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Traveler, Artist & Urban Explorer

May 31, 2017

Recent graduate Alexander Rash’s unique educational journey has been exactly that: a journey. The foundations for his adventurous approach to learning were laid at a young age; he attributes his sense of “global curiosity” to moving with his family from Singapore to Malaysia, then to California and finally to Minnesota, where he enrolled at the University of Minnesota.

The travel bug led the French and marketing double-major to study abroad in southern France his junior year. His year at Science Politiques in Aix-en-Provence and in Paris was notable not only for the classes he took, but also for stoking his passion for art. He was soon collaborating with like-minded individuals on the outskirts of Paris and chose to remain in France after his program ended.

Rash is not the traditional student, taking a significant gap in the middle of his collegiate career. However, he believes that “everyone should go through a transgressional phase in life.” As he puts it, “everything is in your book of life.”

Parisian art scene

Rash’s involvement in the Paris art scene took several forms. He is an untrained, but avid, photographer, who loves to capture images of the world as he sees it. He worked as an auctioneer of Africana and Pre–Columbian art and became a proprietor of a small, collective publishing house called Croatan Edition. It publishes books of photographs, usually photojournalistic images taken using either film or digital technology. Many of the images are political and experimental, but “always romantic.”

The collective takes a romantic approach to bookselling, as well. “When you buy a book, part of the bond that you have with it is how you buy it,” Rash says. “So, you’ll meet one of us who will tell you a story, and you’ll really get drawn into it.” The experience is tactile as well; many of their books have intricate packaging, even adorned with hand-embroidered patches.

Urban exploration

Rash may have been based in Paris for a while, but he didn’t stop exploring during that time. He joined Road Dogs, a freight train syndicate. The group is comprised of about a dozen members from varying backgrounds—from a law student to a tattoo artist to an econometrician—who hop freight trains throughout Europe, never completely sure where they will end up.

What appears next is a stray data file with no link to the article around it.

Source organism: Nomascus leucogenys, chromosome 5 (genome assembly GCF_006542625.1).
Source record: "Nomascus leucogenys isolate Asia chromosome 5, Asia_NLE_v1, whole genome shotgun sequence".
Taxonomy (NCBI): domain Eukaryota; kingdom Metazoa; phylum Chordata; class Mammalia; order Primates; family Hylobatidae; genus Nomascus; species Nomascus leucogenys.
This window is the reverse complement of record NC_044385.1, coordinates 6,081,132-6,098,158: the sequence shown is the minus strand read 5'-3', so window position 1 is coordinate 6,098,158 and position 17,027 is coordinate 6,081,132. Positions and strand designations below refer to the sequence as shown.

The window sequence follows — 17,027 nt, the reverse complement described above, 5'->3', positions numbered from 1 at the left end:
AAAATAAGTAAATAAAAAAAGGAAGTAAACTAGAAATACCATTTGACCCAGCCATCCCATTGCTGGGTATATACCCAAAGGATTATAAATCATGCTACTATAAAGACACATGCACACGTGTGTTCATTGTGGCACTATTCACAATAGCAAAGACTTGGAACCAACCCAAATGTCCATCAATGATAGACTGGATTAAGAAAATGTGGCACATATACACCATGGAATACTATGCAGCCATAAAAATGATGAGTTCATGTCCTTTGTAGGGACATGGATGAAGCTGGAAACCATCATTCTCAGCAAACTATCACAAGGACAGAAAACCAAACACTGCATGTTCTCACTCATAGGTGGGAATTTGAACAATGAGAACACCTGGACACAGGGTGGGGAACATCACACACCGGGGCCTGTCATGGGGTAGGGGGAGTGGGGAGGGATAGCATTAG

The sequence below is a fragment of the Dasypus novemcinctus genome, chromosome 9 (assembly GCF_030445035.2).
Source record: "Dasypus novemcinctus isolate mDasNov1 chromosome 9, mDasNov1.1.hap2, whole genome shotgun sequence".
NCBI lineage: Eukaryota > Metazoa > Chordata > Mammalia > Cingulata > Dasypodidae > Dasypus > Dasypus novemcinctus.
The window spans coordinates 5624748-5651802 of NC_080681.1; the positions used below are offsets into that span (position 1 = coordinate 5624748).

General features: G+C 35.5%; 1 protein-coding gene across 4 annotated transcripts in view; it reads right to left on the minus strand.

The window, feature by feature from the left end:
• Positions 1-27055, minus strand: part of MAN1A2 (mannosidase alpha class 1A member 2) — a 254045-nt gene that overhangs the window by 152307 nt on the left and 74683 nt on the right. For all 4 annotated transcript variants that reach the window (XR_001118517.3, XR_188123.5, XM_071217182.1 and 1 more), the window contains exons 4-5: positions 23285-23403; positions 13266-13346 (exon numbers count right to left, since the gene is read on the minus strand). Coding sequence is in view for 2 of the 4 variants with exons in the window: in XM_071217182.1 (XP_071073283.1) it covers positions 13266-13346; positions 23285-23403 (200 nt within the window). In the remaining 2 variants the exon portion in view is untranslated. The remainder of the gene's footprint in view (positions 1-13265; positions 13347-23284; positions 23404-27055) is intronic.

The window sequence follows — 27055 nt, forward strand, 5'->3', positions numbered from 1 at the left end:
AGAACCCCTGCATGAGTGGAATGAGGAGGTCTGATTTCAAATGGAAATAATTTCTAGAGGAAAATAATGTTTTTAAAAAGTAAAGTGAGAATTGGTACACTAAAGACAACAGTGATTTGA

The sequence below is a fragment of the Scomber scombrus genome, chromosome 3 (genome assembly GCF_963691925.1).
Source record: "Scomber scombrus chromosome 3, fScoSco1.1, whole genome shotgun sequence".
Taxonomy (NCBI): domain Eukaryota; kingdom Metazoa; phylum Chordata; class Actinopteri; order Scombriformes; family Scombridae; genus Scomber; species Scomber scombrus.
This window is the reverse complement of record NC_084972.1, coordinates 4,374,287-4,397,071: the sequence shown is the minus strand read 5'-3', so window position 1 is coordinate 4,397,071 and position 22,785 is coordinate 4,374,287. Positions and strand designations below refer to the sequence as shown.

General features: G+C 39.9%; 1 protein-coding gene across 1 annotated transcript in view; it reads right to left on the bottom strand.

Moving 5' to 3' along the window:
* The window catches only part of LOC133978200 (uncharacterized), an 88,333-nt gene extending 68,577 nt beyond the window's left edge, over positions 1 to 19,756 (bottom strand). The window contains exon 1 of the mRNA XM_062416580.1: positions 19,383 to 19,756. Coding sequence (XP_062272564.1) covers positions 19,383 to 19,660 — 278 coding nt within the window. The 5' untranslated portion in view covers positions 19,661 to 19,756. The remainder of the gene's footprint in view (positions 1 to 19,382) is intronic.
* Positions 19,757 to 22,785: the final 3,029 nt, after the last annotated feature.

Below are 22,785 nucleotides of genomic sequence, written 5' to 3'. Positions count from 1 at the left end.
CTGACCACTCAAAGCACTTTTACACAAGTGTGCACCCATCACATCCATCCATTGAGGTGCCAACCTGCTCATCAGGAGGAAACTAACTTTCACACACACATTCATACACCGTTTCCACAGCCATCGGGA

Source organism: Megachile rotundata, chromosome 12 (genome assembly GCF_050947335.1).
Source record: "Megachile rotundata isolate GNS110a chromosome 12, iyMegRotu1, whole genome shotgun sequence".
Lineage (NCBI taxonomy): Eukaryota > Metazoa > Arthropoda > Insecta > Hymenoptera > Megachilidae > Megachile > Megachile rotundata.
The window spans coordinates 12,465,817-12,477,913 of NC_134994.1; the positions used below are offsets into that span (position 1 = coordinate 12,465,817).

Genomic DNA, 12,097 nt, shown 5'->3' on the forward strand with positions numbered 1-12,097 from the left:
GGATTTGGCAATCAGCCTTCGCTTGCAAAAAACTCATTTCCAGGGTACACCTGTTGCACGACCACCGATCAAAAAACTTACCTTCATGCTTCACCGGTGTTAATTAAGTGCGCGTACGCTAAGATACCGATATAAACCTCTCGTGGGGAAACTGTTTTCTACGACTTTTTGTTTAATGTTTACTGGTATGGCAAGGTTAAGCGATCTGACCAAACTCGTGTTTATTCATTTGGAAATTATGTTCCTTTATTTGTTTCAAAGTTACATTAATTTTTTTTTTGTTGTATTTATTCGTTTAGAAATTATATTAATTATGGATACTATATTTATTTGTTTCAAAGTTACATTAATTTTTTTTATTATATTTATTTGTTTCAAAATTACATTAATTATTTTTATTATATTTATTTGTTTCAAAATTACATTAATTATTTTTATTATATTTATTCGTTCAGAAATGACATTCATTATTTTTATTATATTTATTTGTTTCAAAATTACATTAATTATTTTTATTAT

“We do it to see a different perspective. It’s the idea of getting lost, and the idea of leaving society, but also coming back to society,” Rash rhapsodizes. “It’s so hard to get lost in modern society—it’s actually impossible. You can get on a plane to Barcelona, but you still know where you’re going. There’s a difference from that and actually hopping on a train, and riding until it stops. You really have to be ready for it.“

And Rash was ready for it. “This was a time where I wanted to be on my own,” he says of his personal transgressional phase. The comradery that he shared with Road Dogs was “worth a lot more than anything else I could have been doing at that time. I think that exploring is real richness.”

Future adventures

Rash returned to the University of Minnesota this year and graduated in spring 2017.  His French studies have given him “the ability to think in multiple dimensions as relates to society” and allows him to “work abroad and hustle harder.” He also attributes his romanticism and improved manners to his time spent studying French.

In the near future, he plans to return to his apartment in Paris and tend to the publishing house. He is not sure how long he’ll stay there, though, as he feels Mexico City is calling him. He’s drawn to the “off-the-grid” city and wants to make his mark on its “exploding” art scene. Rash is not completely sure of what else the future holds for him—and that’s part of the allure.

“Do things you like for what you love,” he says, "and good things will come.”

This story was written by an undergraduate student account executive in CLAgency. Meet the team.